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Changing Patterns Of Orange Juice Consumption In The Southern United States

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Author Info

  • Love, Leigh Ann
  • Sterns, James A.
  • Spreen, Thomas H.
  • Wysocki, Allen F.

Abstract

From 2000 through 2004, per capita orange juice purchases decreased by 12.3 percent while the popularity and media coverage of low-carbohydrate dieting exploded. Content analysis was used to count selected Southern region newspaper articles topically related to low-carbohydrate dieting, the Atkins diet, and the South Beach diet. This data was included in a Southern region orange juice demand model, where purchase data served as the independent variable and proxy for consumer demand of orange juice. Results indicated that media coverage of low-carbohydrate diets and dieting was negatively and significantly related to demand for orange juice in the Southern region.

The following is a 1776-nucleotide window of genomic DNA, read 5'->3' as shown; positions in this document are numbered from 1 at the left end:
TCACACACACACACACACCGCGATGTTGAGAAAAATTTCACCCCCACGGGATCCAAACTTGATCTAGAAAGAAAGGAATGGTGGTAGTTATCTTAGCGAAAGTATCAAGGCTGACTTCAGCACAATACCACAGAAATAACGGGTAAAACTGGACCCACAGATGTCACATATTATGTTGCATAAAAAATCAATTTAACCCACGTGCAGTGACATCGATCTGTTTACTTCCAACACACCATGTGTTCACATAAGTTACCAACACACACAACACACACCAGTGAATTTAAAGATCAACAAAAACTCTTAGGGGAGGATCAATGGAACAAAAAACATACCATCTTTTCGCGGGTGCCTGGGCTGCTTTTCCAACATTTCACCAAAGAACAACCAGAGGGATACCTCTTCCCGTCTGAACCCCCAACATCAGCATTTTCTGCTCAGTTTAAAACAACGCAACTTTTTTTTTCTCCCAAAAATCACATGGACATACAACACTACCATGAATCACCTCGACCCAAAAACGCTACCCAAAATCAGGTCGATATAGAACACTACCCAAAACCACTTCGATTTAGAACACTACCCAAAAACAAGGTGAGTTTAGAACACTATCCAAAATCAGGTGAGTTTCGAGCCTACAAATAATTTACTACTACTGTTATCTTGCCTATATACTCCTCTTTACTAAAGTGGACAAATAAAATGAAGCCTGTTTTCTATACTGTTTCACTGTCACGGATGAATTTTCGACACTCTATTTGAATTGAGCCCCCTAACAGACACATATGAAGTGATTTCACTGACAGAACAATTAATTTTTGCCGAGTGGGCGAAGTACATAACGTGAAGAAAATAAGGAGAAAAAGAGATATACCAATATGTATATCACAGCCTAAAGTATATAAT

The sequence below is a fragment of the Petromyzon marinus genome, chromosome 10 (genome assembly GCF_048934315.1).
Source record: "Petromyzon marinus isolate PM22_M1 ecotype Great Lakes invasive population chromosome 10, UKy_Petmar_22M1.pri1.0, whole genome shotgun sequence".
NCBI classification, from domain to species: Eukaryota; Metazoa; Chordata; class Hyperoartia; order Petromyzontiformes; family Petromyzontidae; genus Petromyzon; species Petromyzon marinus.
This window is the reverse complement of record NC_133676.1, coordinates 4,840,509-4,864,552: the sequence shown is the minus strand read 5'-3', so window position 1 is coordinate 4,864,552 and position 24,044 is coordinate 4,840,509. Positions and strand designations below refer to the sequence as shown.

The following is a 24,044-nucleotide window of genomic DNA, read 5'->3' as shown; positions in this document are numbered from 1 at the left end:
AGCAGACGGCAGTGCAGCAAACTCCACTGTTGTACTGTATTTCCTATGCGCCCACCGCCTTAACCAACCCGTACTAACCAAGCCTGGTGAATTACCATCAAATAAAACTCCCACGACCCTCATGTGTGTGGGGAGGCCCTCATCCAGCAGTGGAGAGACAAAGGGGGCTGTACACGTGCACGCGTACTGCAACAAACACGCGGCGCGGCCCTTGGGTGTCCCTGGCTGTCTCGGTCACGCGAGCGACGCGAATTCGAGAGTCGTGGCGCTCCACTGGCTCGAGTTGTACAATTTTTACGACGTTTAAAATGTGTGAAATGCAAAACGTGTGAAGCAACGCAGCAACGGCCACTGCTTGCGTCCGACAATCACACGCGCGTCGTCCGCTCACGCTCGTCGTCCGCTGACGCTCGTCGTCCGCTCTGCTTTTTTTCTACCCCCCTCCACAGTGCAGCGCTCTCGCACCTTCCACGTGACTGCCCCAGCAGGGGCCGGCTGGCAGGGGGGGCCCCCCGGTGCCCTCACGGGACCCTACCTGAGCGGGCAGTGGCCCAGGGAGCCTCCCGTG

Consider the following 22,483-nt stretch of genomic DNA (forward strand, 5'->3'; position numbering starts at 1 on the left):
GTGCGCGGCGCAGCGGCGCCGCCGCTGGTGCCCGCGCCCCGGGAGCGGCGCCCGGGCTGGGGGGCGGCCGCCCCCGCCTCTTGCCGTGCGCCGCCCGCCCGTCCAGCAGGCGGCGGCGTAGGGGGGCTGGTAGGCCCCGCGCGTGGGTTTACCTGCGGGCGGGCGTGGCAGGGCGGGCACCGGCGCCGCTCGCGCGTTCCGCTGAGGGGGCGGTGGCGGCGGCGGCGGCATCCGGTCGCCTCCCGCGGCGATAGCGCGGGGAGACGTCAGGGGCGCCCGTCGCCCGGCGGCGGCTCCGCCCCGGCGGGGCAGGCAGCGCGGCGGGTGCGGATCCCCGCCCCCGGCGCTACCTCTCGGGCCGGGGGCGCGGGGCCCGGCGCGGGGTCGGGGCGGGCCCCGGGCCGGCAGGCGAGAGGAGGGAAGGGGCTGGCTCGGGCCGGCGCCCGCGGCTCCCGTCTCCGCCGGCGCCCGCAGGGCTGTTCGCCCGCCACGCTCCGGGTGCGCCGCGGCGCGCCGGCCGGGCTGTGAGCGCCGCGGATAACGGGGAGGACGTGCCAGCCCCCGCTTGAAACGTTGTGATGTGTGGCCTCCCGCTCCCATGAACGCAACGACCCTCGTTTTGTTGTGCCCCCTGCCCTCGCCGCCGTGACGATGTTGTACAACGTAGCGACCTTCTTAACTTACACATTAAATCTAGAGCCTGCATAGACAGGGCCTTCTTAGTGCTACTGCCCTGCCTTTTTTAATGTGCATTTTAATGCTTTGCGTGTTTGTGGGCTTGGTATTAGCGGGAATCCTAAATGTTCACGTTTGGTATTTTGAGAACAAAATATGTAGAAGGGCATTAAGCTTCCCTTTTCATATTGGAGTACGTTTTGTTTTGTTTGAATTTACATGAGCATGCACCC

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Bibliographic Info

Paper provided by Southern Agricultural Economics Association in its series 2006 Annual Meeting, February 5-8, 2006, Orlando, Florida with number 35485.

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Date of creation: 2006
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Handle: RePEc:ags:saeaso:35485

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Related research

Keywords: Food Consumption/Nutrition/Food Safety;

References

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  1. Nicholas E. Piggott & Thomas L. Marsh, 2004. "Does Food Safety Information Impact U.S. Meat Demand?," American Journal of Agricultural Economics, Agricultural and Applied Economics Association, vol. 86(1), pages 154-174.
  2. Verbeke, Wim & Ward, Ronald W., 2001. "A fresh meat almost ideal demand system incorporating negative TV press and advertising impact," Agricultural Economics, Blackwell, vol. 25(2-3), pages 359-374, September.
  3. David G. Swartz & Ivar E. Strand, Jr., 1981. "Avoidance Costs Associated with Imperfect Information: The Case of Kepone," Land Economics, University of Wisconsin Press, vol. 57(2), pages 139-150.
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Cited by:
  1. Davis, Andrew & Gunderson, Michael A. & Brown, Mark G. & House, Lisa, 2008. "The Effect Demographics Have On The Demand For Orange Juice," 2008 Annual Meeting, February 2-6, 2008, Dallas, Texas 6794, Southern Agricultural Economics Association.

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